Call Volume During Snow Overwhelmed Service Capabilities
Posted January 20, 2005 2:40 a.m. EST
RALEIGH, N.C. — A working phone is just what people stuck in traffic did not have during Wednesday's gridlock.
People were stuck in traffic, trying to call home or to a child's school and couldn't get a signal. At one point, the number of people trying use the phone was 2 1/2 times more than normal Wednesday.
So what went wrong?
One of the major problems Wednesday was that so many people were stuck behind the wheel they had nothing to do but talk on the phone. So a gridlock on the road contributed to a gridlock in phone service.
"(It was) very frustrating," said Blain Woods, a phone customer. "With the traffic and the ice you're concerned with picking up kids, getting home safely, wanting to let people know where you are and the call wouldn't go through."
John McKinney, a spokesman for Bellsouth, says nothing was wrong with their phone network. He says they simply had to handle twice their normal call volume --- and they're not equipped for it.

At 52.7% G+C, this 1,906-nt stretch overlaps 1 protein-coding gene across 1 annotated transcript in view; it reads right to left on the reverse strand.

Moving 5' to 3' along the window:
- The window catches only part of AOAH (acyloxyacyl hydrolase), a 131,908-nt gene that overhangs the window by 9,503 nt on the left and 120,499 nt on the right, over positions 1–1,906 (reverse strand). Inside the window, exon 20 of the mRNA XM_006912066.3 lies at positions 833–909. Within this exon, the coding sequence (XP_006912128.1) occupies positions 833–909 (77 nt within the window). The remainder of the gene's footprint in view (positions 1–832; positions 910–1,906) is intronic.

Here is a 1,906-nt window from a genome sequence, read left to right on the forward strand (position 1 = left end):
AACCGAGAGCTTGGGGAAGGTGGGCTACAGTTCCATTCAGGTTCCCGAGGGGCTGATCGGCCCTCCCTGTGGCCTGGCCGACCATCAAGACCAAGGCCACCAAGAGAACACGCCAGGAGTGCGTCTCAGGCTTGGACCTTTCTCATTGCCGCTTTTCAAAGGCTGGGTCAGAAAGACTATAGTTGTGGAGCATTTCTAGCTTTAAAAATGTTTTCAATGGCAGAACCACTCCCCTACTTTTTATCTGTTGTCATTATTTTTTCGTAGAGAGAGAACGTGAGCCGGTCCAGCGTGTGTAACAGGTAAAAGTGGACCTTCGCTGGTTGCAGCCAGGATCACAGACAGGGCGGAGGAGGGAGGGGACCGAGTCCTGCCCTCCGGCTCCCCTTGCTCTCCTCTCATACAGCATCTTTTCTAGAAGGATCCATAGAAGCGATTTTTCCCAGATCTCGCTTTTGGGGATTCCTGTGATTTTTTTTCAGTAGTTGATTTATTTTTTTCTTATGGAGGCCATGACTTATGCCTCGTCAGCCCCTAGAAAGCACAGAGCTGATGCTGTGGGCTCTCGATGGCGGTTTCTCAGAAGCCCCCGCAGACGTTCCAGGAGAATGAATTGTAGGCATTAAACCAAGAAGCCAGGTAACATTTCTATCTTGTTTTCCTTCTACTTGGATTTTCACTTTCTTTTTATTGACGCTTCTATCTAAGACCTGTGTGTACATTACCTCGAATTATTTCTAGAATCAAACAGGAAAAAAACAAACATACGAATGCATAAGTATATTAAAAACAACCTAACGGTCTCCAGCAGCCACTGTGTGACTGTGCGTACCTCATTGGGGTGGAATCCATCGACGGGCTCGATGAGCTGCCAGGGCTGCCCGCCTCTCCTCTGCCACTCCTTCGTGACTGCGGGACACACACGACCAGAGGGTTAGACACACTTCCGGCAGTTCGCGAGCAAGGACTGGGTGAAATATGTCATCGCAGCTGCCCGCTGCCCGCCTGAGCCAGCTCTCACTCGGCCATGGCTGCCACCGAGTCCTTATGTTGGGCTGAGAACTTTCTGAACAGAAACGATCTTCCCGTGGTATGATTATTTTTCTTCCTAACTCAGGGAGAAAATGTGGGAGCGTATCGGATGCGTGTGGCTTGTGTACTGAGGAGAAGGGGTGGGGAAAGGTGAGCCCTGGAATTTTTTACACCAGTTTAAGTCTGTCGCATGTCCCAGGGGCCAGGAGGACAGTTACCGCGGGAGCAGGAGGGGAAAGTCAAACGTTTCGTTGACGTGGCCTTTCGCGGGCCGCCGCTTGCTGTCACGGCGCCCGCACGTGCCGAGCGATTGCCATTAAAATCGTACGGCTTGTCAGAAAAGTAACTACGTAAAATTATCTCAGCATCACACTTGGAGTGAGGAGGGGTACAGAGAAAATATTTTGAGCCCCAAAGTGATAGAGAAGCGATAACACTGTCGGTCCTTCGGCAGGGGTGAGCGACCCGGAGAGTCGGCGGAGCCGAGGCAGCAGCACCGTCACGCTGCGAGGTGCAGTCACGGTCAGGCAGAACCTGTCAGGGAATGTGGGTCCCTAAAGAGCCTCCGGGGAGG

"You could never build a network to handle every single call at the same time just like you could never build a road system to handle every single car that wanted to drive at the same time," McKinney said.
Wireless networks were up against the same thing.
"It's kind of like you build a hotel," Brian Tubbs, of Verizon Wireless. "You build a hotel that you're only going to use 800 rooms in, you don't build it for a thousand."
Phone companies say in these situations the best rule of thumb is to use your phone sparingly.
So what would happen in a real crisis? Chances are the same thing -- only worse.
Both regular and cell phone companies say it's not cost effective to increase their call-volume capacity in order to handle a few major events every year.